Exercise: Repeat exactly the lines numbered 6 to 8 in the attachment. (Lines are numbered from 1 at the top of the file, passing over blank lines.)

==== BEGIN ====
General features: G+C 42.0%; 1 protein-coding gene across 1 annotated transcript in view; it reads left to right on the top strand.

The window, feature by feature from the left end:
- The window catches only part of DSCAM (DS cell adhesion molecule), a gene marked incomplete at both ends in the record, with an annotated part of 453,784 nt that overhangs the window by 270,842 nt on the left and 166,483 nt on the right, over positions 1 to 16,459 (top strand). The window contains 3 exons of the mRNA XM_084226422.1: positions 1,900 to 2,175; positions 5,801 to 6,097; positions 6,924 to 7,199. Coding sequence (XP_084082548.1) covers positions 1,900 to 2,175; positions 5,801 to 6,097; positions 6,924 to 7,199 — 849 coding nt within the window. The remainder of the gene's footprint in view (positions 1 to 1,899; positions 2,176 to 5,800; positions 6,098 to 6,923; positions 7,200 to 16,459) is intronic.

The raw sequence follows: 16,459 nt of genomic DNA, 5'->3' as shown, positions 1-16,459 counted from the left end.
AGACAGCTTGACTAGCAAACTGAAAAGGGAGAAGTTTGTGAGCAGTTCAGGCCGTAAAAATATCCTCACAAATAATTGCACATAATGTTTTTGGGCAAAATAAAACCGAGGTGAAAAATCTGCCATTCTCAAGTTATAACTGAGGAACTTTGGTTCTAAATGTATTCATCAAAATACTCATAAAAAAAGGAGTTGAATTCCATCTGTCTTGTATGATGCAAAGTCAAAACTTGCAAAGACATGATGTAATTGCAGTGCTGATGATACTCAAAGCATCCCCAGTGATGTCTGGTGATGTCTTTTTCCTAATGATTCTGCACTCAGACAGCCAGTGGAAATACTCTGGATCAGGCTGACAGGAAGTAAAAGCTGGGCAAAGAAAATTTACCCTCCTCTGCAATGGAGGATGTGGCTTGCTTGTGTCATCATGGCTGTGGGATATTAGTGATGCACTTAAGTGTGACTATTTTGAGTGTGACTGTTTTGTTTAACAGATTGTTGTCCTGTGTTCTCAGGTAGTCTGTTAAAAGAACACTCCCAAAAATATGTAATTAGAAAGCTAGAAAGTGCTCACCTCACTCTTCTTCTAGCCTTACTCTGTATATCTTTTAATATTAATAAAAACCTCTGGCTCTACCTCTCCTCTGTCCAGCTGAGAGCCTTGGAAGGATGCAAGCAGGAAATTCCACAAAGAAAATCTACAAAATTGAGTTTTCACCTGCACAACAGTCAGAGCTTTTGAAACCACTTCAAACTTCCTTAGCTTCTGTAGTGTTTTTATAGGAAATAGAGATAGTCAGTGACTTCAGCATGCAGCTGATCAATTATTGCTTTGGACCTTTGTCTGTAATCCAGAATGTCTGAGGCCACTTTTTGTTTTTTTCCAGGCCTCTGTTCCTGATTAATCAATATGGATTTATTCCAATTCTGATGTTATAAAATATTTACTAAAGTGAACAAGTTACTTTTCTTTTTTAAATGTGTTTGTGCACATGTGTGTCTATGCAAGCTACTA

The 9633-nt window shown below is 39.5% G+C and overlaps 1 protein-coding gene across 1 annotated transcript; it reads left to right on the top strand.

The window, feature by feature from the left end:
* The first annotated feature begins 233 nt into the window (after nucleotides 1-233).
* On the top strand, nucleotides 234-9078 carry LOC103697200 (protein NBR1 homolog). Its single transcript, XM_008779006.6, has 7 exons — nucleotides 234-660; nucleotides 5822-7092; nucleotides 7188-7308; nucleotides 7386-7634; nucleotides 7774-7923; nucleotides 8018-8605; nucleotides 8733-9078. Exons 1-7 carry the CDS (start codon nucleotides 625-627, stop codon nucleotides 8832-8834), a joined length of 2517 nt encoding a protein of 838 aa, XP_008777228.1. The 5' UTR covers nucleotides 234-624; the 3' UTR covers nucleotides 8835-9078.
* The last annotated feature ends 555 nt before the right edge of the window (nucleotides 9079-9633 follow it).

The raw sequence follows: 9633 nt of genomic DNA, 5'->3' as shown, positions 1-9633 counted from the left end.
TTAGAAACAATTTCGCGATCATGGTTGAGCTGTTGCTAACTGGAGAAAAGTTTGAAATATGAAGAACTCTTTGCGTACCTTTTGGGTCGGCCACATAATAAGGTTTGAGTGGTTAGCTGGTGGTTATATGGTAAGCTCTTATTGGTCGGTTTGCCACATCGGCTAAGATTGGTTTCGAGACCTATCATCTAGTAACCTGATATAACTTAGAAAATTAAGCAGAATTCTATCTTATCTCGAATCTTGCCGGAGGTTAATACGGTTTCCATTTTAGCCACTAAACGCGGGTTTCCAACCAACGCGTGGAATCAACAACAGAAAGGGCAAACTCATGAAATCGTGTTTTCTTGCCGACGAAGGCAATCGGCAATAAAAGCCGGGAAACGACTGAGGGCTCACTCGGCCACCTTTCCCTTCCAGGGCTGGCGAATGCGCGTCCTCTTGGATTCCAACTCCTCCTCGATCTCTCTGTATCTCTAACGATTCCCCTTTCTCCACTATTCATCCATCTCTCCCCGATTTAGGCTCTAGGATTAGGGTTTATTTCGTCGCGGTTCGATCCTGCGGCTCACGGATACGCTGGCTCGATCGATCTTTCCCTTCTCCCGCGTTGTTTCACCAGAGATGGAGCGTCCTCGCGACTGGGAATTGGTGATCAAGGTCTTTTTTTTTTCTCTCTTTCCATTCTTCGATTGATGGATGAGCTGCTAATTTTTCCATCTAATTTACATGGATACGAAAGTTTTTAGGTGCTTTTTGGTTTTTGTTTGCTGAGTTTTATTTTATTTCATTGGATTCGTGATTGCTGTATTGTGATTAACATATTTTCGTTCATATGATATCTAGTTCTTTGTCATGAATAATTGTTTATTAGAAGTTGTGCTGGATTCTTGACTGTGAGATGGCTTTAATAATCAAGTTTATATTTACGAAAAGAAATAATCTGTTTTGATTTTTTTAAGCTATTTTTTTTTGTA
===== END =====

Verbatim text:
The 9633-nt window shown below is 39.5% G+C and overlaps 1 protein-coding gene across 1 annotated transcript; it reads left to right on the top strand.

The window, feature by feature from the left end:
* The first annotated feature begins 233 nt into the window (after nucleotides 1-233).